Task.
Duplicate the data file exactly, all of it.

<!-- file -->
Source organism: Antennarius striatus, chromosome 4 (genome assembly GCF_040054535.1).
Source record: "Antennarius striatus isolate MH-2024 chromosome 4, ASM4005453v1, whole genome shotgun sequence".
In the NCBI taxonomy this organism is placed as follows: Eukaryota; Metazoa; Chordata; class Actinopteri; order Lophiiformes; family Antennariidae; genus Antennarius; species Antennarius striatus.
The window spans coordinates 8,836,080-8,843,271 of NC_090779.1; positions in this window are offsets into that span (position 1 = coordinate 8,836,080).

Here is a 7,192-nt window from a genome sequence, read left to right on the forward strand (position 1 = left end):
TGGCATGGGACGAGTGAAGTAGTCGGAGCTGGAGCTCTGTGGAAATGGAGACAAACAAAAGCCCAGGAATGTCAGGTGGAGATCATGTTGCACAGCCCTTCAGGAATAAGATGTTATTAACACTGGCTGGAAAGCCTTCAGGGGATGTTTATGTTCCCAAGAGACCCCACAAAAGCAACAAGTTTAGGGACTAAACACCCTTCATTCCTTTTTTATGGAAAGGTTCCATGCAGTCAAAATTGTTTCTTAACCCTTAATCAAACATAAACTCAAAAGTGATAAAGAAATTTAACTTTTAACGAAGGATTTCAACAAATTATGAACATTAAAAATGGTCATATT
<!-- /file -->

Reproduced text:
Source organism: Antennarius striatus, chromosome 4 (genome assembly GCF_040054535.1).
Source record: "Antennarius striatus isolate MH-2024 chromosome 4, ASM4005453v1, whole genome shotgun sequence".
In the NCBI taxonomy this organism is placed as follows: Eukaryota; Metazoa; Chordata; class Actinopteri; order Lophiiformes; family Antennariidae; genus Antennarius; species Antennarius striatus.
The window spans coordinates 8,836,080-8,843,271 of NC_090779.1; positions in this window are offsets into that span (position 1 = coordinate 8,836,080).

Here is a 7,192-nt window from a genome sequence, read left to right on the forward strand (position 1 = left end):
TGGCATGGGACGAGTGAAGTAGTCGGAGCTGGAGCTCTGTGGAAATGGAGACAAACAAAAGCCCAGGAATGTCAGGTGGAGATCATGTTGCACAGCCCTTCAGGAATAAGATGTTATTAACACTGGCTGGAAAGCCTTCAGGGGATGTTTATGTTCCCAAGAGACCCCACAAAAGCAACAAGTTTAGGGACTAAACACCCTTCATTCCTTTTTTATGGAAAGGTTCCATGCAGTCAAAATTGTTTCTTAACCCTTAATCAAACATAAACTCAAAAGTGATAAAGAAATTTAACTTTTAACGAAGGATTTCAACAAATTATGAACATTAAAAATGGTCATATT